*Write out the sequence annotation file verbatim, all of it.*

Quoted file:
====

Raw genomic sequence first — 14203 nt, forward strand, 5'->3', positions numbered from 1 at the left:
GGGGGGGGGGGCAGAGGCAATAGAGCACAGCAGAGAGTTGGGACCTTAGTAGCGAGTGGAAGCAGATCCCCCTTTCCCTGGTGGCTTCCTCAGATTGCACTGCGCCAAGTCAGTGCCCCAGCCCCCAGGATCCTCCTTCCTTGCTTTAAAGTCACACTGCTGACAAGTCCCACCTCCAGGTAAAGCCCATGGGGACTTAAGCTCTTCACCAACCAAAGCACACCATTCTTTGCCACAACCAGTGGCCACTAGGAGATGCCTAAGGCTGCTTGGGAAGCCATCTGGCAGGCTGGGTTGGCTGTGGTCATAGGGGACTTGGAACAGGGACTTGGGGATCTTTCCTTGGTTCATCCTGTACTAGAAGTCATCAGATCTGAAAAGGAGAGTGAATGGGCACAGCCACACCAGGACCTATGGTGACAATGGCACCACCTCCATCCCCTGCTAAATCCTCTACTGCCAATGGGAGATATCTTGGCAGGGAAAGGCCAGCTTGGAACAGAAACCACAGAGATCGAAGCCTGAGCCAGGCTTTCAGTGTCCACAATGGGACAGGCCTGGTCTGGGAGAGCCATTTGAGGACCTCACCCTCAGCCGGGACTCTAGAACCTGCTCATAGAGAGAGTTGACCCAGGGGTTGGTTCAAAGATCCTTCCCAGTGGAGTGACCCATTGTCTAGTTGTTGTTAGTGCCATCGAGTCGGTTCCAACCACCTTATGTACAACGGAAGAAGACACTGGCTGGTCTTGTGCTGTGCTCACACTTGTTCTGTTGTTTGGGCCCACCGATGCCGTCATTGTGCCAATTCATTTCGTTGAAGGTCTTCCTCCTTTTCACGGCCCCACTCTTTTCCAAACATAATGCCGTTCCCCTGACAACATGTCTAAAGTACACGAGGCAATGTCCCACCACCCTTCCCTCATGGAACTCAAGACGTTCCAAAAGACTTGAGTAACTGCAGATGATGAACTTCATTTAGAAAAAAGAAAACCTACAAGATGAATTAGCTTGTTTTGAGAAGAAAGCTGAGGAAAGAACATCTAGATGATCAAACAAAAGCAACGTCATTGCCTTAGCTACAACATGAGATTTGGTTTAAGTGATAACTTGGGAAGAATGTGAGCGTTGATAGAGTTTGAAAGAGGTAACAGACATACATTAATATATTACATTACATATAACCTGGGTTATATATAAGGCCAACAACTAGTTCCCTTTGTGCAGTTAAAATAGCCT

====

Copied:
Raw genomic sequence first — 14203 nt, forward strand, 5'->3', positions numbered from 1 at the left:
GGGGGGGGGGGCAGAGGCAATAGAGCACAGCAGAGAGTTGGGACCTTAGTAGCGAGTGGAAGCAGATCCCCCTTTCCCTGGTGGCTTCCTCAGATTGCACTGCGCCAAGTCAGTGCCCCAGCCCCCAGGATCCTCCTTCCTTGCTTTAAAGTCACACTGCTGACAAGTCCCACCTCCAGGTAAAGCCCATGGGGACTTAAGCTCTTCACCAACCAAAGCACACCATTCTTTGCCACAACCAGTGGCCACTAGGAGATGCCTAAGGCTGCTTGGGAAGCCATCTGGCAGGCTGGGTTGGCTGTGGTCATAGGGGACTTGGAACAGGGACTTGGGGATCTTTCCTTGGTTCATCCTGTACTAGAAGTCATCAGATCTGAAAAGGAGAGTGAATGGGCACAGCCACACCAGGACCTATGGTGACAATGGCACCACCTCCATCCCCTGCTAAATCCTCTACTGCCAATGGGAGATATCTTGGCAGGGAAAGGCCAGCTTGGAACAGAAACCACAGAGATCGAAGCCTGAGCCAGGCTTTCAGTGTCCACAATGGGACAGGCCTGGTCTGGGAGAGCCATTTGAGGACCTCACCCTCAGCCGGGACTCTAGAACCTGCTCATAGAGAGAGTTGACCCAGGGGTTGGTTCAAAGATCCTTCCCAGTGGAGTGACCCATTGTCTAGTTGTTGTTAGTGCCATCGAGTCGGTTCCAACCACCTTATGTACAACGGAAGAAGACACTGGCTGGTCTTGTGCTGTGCTCACACTTGTTCTGTTGTTTGGGCCCACCGATGCCGTCATTGTGCCAATTCATTTCGTTGAAGGTCTTCCTCCTTTTCACGGCCCCACTCTTTTCCAAACATAATGCCGTTCCCCTGACAACATGTCTAAAGTACACGAGGCAATGTCCCACCACCCTTCCCTCATGGAACTCAAGACGTTCCAAAAGACTTGAGTAACTGCAGATGATGAACTTCATTTAGAAAAAAGAAAACCTACAAGATGAATTAGCTTGTTTTGAGAAGAAAGCTGAGGAAAGAACATCTAGATGATCAAACAAAAGCAACGTCATTGCCTTAGCTACAACATGAGATTTGGTTTAAGTGATAACTTGGGAAGAATGTGAGCGTTGATAGAGTTTGAAAGAGGTAACAGACATACATTAATATATTACATTACATATAACCTGGGTTATATATAAGGCCAACAACTAGTTCCCTTTGTGCAGTTAAAATAGCCT